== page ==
Discomfort is not something the 718 tolerates. Its seats are featherbeds in comparison, its footwells as wide as the Humber and the trim quality as distant from the Elise as I imagine Kensington Palace is from the inside of a Weatherspoons. It is the kind of ‘quality’ experience we’ve come to expect from Porsche, undiminished by its absorption into the VW Group and enhanced (now) by the fitment of the manufacturer’s latest infotainment system. A steely-eyed enthusiast might point out that the soft-touch interior is merely another unwanted layer of artifice between your underside and the road surface, and the Elise’s exposed aluminium chassis is a reminder of the purity of the experience that’s being imparted. Fair enough, but it’s nearly impossible to become fatigued in the Boxster, and when you want, there’s a button to make the roof disappear.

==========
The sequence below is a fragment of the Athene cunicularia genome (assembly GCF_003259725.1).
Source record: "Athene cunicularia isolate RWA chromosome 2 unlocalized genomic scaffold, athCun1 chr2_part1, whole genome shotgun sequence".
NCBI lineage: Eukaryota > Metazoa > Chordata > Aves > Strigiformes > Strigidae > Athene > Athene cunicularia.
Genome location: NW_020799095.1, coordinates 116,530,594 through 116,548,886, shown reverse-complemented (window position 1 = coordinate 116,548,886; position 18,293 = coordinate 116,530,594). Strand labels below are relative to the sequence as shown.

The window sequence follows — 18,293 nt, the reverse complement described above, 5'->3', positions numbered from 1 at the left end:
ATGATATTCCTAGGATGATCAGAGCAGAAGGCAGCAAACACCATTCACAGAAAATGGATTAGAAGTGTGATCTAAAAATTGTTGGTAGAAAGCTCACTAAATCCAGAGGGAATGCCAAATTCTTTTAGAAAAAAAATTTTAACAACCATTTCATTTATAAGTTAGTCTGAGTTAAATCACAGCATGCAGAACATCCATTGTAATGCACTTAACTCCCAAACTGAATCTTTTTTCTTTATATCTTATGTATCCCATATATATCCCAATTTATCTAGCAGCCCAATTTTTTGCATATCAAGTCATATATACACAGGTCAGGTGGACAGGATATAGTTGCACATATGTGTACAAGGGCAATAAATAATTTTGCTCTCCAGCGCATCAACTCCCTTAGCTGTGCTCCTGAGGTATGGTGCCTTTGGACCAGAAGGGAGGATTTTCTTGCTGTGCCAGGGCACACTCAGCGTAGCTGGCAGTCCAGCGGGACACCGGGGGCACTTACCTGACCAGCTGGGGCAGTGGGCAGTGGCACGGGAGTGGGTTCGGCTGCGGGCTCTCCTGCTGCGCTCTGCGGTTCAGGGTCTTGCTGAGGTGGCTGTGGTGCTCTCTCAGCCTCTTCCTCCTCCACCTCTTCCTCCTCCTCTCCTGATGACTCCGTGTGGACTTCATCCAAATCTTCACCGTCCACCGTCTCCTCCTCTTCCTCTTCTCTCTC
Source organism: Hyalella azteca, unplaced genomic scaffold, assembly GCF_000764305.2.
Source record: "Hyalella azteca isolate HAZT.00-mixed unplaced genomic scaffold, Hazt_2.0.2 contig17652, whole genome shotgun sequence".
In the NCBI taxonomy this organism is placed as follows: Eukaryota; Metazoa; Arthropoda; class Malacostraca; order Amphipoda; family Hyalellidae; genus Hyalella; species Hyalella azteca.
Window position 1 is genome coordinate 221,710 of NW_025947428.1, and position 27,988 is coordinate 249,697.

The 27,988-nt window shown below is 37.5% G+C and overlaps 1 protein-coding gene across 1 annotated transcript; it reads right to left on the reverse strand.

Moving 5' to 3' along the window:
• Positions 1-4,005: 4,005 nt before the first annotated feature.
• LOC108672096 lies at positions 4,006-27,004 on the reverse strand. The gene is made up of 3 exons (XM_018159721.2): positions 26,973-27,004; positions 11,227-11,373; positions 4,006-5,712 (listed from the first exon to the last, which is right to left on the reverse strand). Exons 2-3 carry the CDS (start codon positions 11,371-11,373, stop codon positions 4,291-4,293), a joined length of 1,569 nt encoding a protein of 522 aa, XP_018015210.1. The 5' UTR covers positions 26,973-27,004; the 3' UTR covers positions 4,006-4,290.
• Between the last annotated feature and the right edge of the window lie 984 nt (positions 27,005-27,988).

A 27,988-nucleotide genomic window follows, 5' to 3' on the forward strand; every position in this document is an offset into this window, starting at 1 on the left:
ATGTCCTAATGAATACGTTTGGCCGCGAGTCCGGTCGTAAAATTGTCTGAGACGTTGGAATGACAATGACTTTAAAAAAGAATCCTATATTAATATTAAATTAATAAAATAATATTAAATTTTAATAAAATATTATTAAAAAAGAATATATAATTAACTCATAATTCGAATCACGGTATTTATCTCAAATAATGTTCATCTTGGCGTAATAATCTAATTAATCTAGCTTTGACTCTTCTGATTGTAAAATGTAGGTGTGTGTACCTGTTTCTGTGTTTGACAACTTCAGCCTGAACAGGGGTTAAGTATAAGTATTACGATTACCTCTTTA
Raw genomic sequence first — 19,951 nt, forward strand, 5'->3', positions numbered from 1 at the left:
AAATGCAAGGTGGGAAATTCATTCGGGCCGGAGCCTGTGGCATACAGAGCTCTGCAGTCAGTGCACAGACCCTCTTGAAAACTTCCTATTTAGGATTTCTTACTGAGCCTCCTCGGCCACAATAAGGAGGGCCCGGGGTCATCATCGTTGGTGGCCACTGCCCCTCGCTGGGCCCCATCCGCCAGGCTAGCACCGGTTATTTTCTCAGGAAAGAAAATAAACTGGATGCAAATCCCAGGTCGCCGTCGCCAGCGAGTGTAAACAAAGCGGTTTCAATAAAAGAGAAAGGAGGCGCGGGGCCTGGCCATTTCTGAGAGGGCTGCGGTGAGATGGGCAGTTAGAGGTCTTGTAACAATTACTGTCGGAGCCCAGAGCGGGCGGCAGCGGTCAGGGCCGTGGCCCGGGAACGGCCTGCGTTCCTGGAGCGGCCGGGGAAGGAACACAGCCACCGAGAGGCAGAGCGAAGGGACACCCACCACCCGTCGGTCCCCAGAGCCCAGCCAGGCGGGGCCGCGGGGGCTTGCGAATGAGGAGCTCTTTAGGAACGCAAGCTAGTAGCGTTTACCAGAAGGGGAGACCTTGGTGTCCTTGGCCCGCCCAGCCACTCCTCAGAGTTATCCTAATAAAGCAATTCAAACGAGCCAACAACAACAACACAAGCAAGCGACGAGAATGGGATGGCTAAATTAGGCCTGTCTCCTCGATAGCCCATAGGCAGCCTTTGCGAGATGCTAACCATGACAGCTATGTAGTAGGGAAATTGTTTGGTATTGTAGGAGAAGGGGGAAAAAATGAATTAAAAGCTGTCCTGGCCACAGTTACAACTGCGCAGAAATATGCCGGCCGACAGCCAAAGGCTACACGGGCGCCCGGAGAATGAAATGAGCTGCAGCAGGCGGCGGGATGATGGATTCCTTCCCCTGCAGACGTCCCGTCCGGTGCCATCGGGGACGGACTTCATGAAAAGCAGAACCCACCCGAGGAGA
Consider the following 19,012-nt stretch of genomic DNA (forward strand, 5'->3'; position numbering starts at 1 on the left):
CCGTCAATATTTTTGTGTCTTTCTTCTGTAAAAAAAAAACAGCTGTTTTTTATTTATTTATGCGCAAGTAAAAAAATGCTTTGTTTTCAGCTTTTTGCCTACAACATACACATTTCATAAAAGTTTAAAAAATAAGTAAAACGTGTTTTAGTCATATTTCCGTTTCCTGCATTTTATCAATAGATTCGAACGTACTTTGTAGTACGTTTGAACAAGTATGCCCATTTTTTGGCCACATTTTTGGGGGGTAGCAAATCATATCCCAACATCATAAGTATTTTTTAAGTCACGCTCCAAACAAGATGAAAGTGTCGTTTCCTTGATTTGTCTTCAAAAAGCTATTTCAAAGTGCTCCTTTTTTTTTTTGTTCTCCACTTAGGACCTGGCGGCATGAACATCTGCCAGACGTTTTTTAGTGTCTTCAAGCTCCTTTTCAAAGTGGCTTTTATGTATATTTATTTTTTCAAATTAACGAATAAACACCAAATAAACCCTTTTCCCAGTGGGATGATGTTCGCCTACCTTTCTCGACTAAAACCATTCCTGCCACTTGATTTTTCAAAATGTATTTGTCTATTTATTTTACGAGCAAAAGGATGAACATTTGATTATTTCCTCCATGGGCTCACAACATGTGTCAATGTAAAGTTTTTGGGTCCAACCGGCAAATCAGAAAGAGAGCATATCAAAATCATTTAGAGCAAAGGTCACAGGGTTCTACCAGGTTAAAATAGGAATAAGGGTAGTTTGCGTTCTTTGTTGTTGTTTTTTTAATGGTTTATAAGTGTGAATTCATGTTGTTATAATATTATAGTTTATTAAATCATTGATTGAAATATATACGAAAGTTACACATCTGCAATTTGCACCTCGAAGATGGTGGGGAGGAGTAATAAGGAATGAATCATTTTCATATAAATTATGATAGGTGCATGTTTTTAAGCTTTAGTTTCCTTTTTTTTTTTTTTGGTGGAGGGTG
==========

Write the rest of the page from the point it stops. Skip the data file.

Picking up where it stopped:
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This it does as smoothly and as crisply as everything else, and in a  way that suggests it doesn’t weigh the moon. The Cup’s roof, of course, is light enough for a toddler to pick up – but it’s also still a by-the-roadside faff, still involving levers, struts and scroll-style rolling up. It’s a reminder that the Elise’s relationship with the idea of everyday, all-weather use is somewhat tenuous – an opinion hardly undone by its reported failure to stay completely watertight in the torrential rain experienced on our way to the Peak District.